Miraculously, it worked and I healed and I got to play hockey with both my boys, if too briefly with Mackqvist. Big Cat and I have been on the adventure together, all the way, and now he’s taken over an official letter in the Cherokees team as a leader, and that makes me smile, watching him grow and walk taller.
When you’re on the ice, the rest of the world fades away. Pic: Luke Milkman
Off the ice, my career fortunes, in fiction and real work, have waxed and waned, dipped, risen and plunged and then risen again. Life’s a rodeo, but I chose that path, away from the 9 to 5, a long time ago. Meanwhile, I met other women and then they became ghosts and I skated hard all over again, and then I met a French beauty who fundamentally rocked my world and so life got better, and through it all I somehow stuck with hockey and the hockey world was generous enough to stick with me.
And here I am.
And here is my crazy little self-indulgent blog, nickdoeshockey, which has recently passed 100,000 views (a lot more than all five of my published novels combined, just quietly) through almost 33,000 individual users, according to the WordPress statistical robots. Viewers officially from every continent, including Antarctica (even if I suspect that turned out to be a hoax from Adelaide. Nevertheless.) Who would have thought?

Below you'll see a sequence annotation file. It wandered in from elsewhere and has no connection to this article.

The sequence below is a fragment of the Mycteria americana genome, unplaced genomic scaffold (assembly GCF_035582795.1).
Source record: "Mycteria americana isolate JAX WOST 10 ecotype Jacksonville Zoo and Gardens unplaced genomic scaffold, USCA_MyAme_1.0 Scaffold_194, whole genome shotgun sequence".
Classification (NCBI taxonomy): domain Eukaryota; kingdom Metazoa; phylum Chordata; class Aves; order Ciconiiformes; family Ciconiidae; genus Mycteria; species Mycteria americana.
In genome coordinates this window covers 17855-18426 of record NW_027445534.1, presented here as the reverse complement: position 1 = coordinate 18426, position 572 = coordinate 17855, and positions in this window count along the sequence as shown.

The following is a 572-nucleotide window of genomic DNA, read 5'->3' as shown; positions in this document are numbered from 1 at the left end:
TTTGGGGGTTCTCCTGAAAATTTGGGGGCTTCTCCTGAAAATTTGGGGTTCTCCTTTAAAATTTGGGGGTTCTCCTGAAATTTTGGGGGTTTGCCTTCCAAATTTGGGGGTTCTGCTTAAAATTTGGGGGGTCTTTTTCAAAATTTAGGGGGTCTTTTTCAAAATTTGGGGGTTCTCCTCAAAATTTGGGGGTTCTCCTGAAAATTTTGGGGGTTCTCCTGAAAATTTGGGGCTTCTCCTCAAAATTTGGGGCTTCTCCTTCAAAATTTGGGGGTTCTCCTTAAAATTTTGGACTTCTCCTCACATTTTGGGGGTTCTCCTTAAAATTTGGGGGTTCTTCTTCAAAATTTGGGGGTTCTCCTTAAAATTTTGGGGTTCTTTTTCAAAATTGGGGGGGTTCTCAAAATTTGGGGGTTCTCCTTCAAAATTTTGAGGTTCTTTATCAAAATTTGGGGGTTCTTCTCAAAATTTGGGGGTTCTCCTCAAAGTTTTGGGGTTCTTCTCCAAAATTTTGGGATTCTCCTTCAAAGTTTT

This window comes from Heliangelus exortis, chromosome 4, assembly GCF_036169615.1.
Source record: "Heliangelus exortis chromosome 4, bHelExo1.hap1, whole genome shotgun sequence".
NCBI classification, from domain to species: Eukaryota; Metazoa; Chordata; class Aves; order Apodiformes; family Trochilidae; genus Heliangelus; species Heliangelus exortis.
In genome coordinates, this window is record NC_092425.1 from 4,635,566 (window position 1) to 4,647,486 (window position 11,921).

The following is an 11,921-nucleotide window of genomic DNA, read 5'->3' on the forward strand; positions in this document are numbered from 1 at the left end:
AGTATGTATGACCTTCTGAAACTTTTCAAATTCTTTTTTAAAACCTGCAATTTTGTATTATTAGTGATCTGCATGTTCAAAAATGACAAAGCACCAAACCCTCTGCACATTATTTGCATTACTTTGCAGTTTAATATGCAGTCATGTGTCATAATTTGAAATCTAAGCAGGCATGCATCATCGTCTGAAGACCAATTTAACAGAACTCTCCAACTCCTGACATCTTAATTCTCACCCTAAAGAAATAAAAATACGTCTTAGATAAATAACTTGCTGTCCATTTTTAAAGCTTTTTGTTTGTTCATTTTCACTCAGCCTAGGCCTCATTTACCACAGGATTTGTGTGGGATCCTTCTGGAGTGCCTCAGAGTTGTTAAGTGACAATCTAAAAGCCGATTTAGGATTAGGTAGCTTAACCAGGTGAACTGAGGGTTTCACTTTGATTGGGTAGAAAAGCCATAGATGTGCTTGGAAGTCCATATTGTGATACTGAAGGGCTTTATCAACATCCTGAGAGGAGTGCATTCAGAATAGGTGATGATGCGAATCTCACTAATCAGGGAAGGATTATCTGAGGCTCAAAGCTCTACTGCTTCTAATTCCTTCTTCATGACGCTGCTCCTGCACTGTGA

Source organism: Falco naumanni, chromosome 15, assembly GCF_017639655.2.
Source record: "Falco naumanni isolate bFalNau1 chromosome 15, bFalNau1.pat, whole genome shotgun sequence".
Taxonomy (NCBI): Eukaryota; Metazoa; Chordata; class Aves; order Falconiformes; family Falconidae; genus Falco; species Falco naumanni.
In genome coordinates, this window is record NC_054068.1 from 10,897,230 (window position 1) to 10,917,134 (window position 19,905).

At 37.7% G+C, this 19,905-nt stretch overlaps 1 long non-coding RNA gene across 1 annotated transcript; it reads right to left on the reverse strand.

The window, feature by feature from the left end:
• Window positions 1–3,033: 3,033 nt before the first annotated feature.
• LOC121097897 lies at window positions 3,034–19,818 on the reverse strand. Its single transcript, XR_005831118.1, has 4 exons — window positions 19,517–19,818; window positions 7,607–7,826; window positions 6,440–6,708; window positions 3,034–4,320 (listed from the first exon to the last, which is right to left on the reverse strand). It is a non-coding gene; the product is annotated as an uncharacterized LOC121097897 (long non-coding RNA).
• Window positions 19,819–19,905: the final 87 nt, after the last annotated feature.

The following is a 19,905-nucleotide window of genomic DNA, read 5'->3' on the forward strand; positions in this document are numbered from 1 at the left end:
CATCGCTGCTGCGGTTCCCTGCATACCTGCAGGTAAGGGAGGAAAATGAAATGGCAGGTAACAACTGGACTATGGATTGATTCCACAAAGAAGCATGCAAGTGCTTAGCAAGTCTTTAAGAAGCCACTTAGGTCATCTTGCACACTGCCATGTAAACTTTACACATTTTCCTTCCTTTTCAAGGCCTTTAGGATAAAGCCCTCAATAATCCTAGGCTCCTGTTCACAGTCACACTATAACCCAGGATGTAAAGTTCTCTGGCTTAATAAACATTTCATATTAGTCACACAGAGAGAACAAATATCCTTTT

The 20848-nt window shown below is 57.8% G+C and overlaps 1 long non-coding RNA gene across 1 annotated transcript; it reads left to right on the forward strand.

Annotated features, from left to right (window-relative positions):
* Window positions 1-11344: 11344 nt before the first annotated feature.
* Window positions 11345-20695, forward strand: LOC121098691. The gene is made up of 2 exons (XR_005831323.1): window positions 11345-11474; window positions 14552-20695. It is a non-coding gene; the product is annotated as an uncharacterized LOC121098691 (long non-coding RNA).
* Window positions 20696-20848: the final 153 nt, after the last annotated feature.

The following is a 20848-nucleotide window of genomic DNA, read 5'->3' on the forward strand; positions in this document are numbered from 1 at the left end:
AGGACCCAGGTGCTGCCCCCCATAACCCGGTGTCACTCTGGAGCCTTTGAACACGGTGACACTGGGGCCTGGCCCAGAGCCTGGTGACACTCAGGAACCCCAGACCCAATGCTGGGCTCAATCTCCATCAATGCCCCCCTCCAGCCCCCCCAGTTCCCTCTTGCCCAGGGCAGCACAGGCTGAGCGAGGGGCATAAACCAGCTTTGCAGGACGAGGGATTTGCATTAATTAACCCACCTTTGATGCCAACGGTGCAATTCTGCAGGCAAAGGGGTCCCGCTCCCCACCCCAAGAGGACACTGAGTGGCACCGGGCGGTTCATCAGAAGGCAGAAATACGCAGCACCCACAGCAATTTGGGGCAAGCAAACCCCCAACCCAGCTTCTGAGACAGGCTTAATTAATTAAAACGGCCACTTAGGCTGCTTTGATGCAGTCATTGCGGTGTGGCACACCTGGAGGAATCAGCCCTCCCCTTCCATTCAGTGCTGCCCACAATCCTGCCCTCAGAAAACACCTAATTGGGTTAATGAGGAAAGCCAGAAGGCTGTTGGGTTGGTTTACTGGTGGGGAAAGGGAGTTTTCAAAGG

The proof. Amazeballs, as the kids like to say. Well, used to like to say.
I still find those figures hard to believe. But there they are. Thank you to everybody who has spent time in this icy, random corner of the interweb.
My happy place: the spacious, luxuriously appointed expanses of an Oakleigh change room, with the 16/17 incarnation of the Cherokees.
Six years after my first hockey class, my first suspected broken arm and my first blog post, my life is in a very different place but the world remains a strange, sometimes cruel and frightening place. I generally have a rosy, optimistic view, by nature, but sometimes keeping that up can be difficult. Like when a truly hideous individual somehow gets voted in as US President, or when I sit in front of my laptop and the prospects of ever making a living as an Australian author of fiction seem more remote than ever (not just for me, for the vast majority of us, hacking away), or when I gaze towards Nauru and Manus Island and see my Government continuing to commit crimes against humanity, or when my everyday sources of paying the rent appear worryingly fragile. To make things worse, the Red Wings are going to finally break The Streak this season (I’m calling it now), Richmond seems to be a non-contender, as ever, and I’m currently sporting a truly horrible moustache – although at least that’s for a good cause.